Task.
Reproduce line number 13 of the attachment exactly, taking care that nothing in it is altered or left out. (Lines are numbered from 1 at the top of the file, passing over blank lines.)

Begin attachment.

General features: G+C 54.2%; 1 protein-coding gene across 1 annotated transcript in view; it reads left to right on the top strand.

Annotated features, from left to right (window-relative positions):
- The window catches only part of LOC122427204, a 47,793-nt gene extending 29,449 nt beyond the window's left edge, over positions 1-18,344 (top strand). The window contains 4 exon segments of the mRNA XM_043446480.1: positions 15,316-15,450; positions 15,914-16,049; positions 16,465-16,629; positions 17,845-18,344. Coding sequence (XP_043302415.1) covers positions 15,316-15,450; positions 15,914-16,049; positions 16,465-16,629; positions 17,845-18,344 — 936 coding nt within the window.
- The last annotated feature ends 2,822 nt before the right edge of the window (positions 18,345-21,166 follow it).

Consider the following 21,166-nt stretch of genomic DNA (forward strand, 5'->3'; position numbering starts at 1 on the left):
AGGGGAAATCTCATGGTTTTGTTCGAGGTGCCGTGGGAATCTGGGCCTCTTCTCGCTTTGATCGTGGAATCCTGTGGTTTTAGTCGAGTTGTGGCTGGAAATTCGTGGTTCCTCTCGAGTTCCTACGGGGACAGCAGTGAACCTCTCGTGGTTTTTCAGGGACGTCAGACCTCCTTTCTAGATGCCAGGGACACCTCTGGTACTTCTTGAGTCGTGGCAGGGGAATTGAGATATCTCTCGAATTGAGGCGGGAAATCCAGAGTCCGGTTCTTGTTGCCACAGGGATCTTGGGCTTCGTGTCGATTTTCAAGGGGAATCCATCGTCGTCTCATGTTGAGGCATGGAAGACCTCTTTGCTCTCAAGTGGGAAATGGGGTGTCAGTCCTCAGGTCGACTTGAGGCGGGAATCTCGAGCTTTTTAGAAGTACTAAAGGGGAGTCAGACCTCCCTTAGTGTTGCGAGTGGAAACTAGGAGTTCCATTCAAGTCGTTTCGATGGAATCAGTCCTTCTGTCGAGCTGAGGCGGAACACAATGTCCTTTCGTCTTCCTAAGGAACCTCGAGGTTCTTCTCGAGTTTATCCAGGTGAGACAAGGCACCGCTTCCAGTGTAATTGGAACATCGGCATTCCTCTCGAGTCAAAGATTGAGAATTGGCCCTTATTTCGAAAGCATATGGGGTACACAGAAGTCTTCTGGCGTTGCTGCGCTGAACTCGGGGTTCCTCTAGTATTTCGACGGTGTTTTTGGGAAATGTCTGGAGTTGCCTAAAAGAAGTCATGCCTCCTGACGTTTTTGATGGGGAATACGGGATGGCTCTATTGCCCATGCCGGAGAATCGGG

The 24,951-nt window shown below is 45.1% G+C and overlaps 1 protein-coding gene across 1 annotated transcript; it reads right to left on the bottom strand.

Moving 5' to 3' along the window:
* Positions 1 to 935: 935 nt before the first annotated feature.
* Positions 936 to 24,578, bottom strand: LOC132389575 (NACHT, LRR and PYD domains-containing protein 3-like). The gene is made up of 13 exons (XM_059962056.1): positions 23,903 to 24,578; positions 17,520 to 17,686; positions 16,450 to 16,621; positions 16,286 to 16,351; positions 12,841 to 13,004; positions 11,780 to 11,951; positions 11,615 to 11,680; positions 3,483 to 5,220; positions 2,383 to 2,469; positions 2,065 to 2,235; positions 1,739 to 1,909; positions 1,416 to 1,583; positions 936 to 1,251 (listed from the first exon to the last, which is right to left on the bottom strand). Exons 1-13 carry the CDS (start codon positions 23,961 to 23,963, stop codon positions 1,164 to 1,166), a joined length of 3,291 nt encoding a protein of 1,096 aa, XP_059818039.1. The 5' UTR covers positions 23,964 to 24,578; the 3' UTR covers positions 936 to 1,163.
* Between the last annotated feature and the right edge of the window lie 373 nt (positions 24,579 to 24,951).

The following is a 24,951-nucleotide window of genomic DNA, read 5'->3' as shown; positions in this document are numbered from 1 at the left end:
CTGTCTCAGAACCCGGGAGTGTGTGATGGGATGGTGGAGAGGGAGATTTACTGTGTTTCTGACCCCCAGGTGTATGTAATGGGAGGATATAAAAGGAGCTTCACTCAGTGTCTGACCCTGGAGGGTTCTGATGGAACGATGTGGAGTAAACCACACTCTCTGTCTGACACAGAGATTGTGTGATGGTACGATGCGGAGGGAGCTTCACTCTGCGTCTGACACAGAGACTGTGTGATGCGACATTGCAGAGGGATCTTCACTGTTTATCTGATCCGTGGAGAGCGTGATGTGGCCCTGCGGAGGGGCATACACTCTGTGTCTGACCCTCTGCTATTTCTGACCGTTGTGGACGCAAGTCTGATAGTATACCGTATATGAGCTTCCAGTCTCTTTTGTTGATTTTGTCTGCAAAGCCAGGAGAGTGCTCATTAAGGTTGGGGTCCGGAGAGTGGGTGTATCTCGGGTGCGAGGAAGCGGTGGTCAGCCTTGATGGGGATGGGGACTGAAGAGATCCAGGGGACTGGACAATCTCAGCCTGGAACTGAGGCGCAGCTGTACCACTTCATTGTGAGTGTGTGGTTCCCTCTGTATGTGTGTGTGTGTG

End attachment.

CTGTCTCAGAACCCGGGAGTGTGTGATGGGATGGTGGAGAGGGAGATTTACTGTGTTTCTGACCCCCAGGTGTATGTAATGGGAGGATATAAAAGGAGCTTCACTCAGTGTCTGACCCTGGAGGGTTCTGATGGAACGATGTGGAGTAAACCACACTCTCTGTCTGACACAGAGATTGTGTGATGGTACGATGCGGAGGGAGCTTCACTCTGCGTCTGACACAGAGACTGTGTGATGCGACATTGCAGAGGGATCTTCACTGTTTATCTGATCCGTGGAGAGCGTGATGTGGCCCTGCGGAGGGGCATACACTCTGTGTCTGACCCTCTGCTATTTCTGACCGTTGTGGACGCAAGTCTGATAGTATACCGTATATGAGCTTCCAGTCTCTTTTGTTGATTTTGTCTGCAAAGCCAGGAGAGTGCTCATTAAGGTTGGGGTCCGGAGAGTGGGTGTATCTCGGGTGCGAGGAAGCGGTGGTCAGCCTTGATGGGGATGGGGACTGAAGAGATCCAGGGGACTGGACAATCTCAGCCTGGAACTGAGGCGCAGCTGTACCACTTCATTGTGAGTGTGTGGTTCCCTCTGTATGTGTGTGTGTGTG